Einstein and Geometry

Filed under: Uncategorized — Tags: — m759 @ 2:01 PM

(A Prequel to Dirac and Geometry)

"So Einstein went back to the blackboard.
And on Nov. 25, 1915, he set down
the equation that rules the universe.
As compact and mysterious as a Viking rune,
it describes space-time as a kind of sagging mattress…."

— Dennis Overbye in The New York Times  online,
     November 24, 2015

Some pure  mathematics I prefer to the sagging Viking mattress —

Readings closely related to the above passage —

Thomas Hawkins, "From General Relativity to Group Representations:
the Background to Weyl's Papers of 1925-26
," in Matériaux pour
l'histoire des mathématiques au XXe siècle:
Actes du colloque
à la mémoire de Jean Dieudonné
, Nice, 1996  (Soc. Math.
de France, Paris, 1998), pp. 69-100.

The 19th-century algebraic theory of invariants is discussed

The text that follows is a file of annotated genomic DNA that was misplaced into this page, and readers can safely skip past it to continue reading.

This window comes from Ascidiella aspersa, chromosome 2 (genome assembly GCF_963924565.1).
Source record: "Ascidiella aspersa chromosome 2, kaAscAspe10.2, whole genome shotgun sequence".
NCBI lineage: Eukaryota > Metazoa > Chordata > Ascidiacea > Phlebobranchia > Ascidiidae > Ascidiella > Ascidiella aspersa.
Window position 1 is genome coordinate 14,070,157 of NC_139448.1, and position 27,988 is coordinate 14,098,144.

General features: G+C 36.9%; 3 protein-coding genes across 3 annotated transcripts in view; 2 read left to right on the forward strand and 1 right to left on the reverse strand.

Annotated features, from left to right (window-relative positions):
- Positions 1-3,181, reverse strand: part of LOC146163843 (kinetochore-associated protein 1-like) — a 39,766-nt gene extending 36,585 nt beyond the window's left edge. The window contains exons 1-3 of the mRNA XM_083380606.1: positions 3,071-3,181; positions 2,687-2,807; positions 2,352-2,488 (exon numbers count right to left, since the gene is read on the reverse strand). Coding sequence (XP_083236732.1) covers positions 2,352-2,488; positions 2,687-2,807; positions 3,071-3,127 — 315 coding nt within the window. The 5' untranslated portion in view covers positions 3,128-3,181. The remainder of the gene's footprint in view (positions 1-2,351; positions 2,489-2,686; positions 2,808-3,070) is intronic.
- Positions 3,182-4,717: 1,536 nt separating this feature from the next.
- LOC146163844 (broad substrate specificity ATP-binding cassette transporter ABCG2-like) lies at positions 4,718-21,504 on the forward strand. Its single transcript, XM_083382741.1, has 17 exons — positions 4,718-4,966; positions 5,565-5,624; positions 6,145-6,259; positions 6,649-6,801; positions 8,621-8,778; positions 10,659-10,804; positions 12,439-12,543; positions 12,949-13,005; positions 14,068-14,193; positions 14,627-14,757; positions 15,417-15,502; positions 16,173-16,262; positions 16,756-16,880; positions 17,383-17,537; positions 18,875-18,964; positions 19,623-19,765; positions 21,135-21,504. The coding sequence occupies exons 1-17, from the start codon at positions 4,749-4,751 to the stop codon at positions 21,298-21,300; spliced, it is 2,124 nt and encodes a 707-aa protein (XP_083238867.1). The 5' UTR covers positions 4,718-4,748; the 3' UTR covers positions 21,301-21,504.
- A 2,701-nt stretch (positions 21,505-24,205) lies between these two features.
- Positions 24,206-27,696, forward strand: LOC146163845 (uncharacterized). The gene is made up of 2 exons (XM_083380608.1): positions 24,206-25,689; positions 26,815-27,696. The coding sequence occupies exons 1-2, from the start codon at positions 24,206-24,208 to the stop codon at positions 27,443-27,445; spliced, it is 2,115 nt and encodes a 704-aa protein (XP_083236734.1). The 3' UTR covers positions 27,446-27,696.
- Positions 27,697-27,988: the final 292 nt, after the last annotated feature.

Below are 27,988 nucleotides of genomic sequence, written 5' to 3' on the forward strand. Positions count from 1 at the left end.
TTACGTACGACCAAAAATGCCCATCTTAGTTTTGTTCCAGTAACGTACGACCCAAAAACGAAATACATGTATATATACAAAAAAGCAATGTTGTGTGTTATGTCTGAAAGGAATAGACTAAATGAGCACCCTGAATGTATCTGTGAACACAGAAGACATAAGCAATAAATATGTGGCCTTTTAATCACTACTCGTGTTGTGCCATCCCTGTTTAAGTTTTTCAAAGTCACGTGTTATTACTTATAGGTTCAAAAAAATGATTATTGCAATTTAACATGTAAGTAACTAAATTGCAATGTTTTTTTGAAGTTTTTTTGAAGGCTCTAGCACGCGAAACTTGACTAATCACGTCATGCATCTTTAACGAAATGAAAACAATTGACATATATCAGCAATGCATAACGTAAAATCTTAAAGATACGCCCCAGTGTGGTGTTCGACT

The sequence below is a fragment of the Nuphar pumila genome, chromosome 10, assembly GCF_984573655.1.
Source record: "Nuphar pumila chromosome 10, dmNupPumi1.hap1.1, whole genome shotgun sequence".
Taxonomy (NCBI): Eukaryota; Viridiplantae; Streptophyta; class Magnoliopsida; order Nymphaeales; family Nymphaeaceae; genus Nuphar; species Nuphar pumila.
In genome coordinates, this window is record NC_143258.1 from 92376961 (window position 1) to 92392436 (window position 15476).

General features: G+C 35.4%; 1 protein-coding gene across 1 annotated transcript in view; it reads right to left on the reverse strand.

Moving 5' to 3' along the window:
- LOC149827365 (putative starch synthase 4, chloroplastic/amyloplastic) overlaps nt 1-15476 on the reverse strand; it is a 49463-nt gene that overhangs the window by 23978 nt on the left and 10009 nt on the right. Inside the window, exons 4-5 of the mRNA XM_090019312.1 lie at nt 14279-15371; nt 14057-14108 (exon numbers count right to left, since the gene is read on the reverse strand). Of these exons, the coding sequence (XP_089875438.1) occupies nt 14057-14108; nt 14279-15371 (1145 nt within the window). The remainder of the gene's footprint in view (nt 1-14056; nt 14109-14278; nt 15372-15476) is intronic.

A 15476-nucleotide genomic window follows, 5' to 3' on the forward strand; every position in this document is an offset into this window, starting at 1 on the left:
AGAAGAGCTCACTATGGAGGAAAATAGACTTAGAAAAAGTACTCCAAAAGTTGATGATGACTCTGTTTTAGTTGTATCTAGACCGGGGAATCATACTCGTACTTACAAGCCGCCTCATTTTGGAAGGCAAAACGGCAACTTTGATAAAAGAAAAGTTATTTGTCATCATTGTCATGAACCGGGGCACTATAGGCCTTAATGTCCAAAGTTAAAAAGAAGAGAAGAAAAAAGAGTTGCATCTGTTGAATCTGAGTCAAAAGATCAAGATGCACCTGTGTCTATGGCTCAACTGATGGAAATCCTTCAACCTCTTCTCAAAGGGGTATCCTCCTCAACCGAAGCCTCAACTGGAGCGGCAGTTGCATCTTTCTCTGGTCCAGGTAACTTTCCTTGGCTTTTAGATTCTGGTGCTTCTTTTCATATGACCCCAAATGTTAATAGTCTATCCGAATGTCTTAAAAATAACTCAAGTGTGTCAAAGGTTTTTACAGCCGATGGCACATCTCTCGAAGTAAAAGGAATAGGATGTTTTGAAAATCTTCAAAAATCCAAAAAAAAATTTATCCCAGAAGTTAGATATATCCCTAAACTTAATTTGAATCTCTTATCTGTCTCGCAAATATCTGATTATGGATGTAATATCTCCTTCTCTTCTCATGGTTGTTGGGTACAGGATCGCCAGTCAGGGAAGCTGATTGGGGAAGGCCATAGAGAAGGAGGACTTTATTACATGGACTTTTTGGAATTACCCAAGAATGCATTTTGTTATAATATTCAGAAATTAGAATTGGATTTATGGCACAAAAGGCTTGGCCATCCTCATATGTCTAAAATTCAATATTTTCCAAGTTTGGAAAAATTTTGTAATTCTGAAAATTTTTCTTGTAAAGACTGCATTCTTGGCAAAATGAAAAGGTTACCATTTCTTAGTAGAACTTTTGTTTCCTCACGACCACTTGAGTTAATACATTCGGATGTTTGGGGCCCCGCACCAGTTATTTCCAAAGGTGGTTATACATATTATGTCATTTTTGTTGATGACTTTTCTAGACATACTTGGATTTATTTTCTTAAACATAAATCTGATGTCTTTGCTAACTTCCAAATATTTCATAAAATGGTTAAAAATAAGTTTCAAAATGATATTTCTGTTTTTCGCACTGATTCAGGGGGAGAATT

as what Weitzenböck called a guide "through the thicket
of formulas of general relativity."

Wallace Givens, "Tensor Coordinates of Linear Spaces," in
Annals of Mathematics  Second Series, Vol. 38, No. 2, April 1937, 
pp. 355-385.

Tensors (also used by Einstein in 1915) are related to 
the theory of line complexes in three-dimensional
projective space and to the matrices used by Dirac
in his 1928 work on quantum mechanics.

For those who prefer metaphors to mathematics —

"We acknowledge a theorem's beauty
when we see how the theorem 'fits' in its place,
how it sheds light around itself, like a Lichtung ,
a clearing in the woods." 
— Gian-Carlo Rota, Indiscrete Thoughts ,
Birkhäuser Boston, 1997, page 132

Rota fails to cite the source of his metaphor.
It is Heidegger's 1964 essay, "The End of Philosophy
and the Task of Thinking" —

"The forest clearing [ Lichtung ] is experienced
in contrast to dense forest, called Dickung  
in our older language." 
— Heidegger's Basic Writings 
edited by David Farrell Krell, 
Harper Collins paperback, 1993, page 441